Monday, November 03, 2014

The Art of Setting the Table

Even if at first glance you didn't realize that the woman pictured above was Pauline de Rothschild, you might have guessed pretty quickly that the elegantly-frocked, coquettishly-posed woman was some kind of doyenne of stylish living.  Of course, that guess would be correct, because de Rothschild was indeed a master at the art of living well.

Of her many accomplishments, it was her flair for entertaining and setting a table that was especially impressive, garnering both praise and a few magazine articles in such publications as Vogue (where the accompanying photos were taken by Horst) and L'ŒIL.  And if you look at photos of de Rothschild's table settings, some of which are seen here, you will understand why both magazines devoted space to her myriad creations.  Entertaining at Château de Mouton, the country estate of her husband, winemaker Philippe de Rothschild, was evidently an elaborate affair, thoroughly-planned and well-coordinated.  As the writer Valentine Lawford rather breathlessly noted in Vogue:

Menus are brought to her in bed.  So is a book with photographs of the luncheon and dinner services (one hundred and seventy of them, all told), and other books with swatches of the tablecloths and napkins (an equally prodigious variety) to choose from for the day.  Marie, the flower-arranger, telephones for instructions before going off on her little motor bicycle in search of moss and branches and blossoms.

Like I said, elaborate, but with one hundred and seventy luncheon and dinner services at her disposal, a book of photographs would have been a necessity, don't you think?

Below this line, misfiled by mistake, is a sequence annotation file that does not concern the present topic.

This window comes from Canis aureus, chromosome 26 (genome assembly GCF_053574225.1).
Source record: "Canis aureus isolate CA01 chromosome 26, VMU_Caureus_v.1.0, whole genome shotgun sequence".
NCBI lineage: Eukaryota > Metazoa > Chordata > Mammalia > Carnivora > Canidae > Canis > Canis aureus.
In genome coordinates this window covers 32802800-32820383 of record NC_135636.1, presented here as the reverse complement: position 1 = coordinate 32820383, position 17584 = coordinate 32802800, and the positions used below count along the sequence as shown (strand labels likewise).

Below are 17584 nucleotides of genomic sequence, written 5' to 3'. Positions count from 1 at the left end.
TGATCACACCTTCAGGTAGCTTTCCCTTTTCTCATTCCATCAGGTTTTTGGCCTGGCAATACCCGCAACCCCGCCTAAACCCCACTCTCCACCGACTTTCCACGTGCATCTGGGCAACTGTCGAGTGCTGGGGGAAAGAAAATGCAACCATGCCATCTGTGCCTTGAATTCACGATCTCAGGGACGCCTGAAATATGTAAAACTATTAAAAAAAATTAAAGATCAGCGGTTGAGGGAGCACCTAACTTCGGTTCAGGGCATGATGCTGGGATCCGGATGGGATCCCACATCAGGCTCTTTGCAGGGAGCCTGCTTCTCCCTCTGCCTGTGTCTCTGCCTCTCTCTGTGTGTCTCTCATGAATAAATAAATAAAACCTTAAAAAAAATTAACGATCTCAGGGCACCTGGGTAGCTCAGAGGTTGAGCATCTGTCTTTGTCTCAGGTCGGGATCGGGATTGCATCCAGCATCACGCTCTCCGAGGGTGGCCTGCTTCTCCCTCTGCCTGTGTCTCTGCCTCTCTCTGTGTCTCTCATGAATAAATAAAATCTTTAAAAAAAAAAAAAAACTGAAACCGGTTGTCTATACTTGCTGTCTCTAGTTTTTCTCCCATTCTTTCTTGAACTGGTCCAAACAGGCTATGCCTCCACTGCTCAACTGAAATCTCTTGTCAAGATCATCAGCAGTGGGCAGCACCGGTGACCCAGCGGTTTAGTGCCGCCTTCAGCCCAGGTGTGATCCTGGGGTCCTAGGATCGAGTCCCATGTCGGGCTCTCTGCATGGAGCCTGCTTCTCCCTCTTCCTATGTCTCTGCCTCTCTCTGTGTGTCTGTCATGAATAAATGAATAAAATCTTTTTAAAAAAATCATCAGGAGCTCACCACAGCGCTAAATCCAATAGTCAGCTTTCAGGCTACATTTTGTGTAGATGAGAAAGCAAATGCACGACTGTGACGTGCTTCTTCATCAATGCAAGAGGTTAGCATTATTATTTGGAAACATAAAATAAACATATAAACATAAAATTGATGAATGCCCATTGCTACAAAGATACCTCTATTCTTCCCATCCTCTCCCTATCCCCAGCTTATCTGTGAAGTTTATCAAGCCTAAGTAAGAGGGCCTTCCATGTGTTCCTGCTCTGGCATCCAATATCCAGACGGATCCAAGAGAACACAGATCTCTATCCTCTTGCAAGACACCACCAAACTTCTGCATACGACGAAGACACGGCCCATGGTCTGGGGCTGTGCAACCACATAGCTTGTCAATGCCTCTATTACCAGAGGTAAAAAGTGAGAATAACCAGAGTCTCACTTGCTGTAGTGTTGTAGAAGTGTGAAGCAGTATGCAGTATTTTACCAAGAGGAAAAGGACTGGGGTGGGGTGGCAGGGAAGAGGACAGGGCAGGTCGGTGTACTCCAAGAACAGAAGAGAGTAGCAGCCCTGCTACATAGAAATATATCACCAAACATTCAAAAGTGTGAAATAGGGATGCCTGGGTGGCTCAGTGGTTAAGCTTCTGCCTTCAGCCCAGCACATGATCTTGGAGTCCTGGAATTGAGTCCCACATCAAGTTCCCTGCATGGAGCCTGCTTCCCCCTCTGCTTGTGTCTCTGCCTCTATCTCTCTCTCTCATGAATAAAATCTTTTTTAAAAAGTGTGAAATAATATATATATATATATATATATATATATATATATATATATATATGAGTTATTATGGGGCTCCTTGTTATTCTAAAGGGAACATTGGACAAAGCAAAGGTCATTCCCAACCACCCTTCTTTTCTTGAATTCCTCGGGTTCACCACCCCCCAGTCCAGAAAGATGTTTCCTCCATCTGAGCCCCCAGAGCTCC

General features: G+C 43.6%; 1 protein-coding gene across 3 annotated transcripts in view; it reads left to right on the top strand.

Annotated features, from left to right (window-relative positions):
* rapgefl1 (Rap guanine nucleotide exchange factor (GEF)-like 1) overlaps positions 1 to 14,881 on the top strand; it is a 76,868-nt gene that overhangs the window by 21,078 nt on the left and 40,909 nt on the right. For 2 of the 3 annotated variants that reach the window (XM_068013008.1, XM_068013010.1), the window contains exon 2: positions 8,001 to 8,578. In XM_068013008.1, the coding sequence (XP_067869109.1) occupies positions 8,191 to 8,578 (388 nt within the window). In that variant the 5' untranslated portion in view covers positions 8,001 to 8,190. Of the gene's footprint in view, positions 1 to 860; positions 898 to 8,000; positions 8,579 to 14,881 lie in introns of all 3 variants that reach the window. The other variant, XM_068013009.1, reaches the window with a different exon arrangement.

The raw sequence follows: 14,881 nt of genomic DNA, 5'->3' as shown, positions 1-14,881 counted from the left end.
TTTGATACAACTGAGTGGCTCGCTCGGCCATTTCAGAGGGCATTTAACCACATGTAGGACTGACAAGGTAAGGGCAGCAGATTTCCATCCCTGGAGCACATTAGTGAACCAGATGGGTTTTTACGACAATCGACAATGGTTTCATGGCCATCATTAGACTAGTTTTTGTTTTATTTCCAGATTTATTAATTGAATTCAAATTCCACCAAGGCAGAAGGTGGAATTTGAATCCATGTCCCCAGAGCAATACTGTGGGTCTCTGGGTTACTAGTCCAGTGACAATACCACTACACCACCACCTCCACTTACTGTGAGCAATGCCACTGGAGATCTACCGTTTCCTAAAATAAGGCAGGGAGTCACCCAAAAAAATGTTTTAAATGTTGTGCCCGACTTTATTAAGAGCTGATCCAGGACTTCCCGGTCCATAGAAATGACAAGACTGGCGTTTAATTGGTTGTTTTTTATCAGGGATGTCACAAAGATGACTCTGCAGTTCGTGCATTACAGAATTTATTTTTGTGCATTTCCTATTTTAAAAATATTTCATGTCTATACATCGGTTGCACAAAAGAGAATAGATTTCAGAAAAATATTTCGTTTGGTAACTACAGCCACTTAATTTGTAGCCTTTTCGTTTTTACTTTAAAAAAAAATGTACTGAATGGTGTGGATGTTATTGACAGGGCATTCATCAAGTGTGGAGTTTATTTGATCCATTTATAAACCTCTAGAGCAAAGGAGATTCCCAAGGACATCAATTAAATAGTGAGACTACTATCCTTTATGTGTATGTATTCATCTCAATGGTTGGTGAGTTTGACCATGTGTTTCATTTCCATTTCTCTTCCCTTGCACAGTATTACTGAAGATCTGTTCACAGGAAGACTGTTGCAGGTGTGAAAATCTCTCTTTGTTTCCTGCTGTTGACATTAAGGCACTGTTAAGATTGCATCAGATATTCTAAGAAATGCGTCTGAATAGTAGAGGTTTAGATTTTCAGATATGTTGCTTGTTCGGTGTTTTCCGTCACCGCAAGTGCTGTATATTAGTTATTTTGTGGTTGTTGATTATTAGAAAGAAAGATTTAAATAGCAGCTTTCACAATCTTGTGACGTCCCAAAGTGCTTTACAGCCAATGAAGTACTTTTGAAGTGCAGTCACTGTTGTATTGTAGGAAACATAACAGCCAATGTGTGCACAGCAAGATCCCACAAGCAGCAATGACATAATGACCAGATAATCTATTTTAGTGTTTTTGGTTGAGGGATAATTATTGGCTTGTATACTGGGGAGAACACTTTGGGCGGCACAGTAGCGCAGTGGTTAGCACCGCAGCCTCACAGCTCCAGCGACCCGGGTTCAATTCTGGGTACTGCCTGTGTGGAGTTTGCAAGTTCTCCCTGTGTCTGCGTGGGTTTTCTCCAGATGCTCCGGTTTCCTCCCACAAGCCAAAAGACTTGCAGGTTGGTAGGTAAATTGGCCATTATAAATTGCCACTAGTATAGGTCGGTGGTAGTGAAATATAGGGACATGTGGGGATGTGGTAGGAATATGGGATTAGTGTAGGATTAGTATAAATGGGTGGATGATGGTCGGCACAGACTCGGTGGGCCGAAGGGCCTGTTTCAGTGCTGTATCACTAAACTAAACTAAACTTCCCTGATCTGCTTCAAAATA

The photos you see below are just a few of de Rothschild's table settings.  Some of them were published in Vogue, while others ran in L'ŒIL.  But until the other day, I didn't realize that some of her table accoutrements appeared in multiple photographs and in both magazines.  For example, in a terrace luncheon setting photographed for Vogue, she used a blue and white paisley cloth to cover the table, while in another photo, a brown and white version of the same printed fabric was used on a table set for serving coffee. In L'ŒIL, the paisley fabric appears yet again, although this time, according to the magazine, in a mauve colorway.  (The brown version and the mauve version look the very same to me, but who am I to argue with Vogue and L'ŒIL?)

Then there is de Rothschild's soft-paste Chantilly décor de brindille dinner service, a wonderful blue and white china that she chose for the aforementioned terrace luncheon as well as for a different table setting pictured in L'ŒIL.  That setting included a yellow cloth and napkins, 19th-century silver and vermeil flatware, and an arrangement of moss and narcissi.  (Marie, the flower-arranger, must have gathered the moss and blossoms.)  Quite frankly, writing about all of these different combinations is making my head spin, so perhaps I should simply end it here and encourage you to look at the photos below to see the different ways in which she used what were presumably some of her favorite pieces.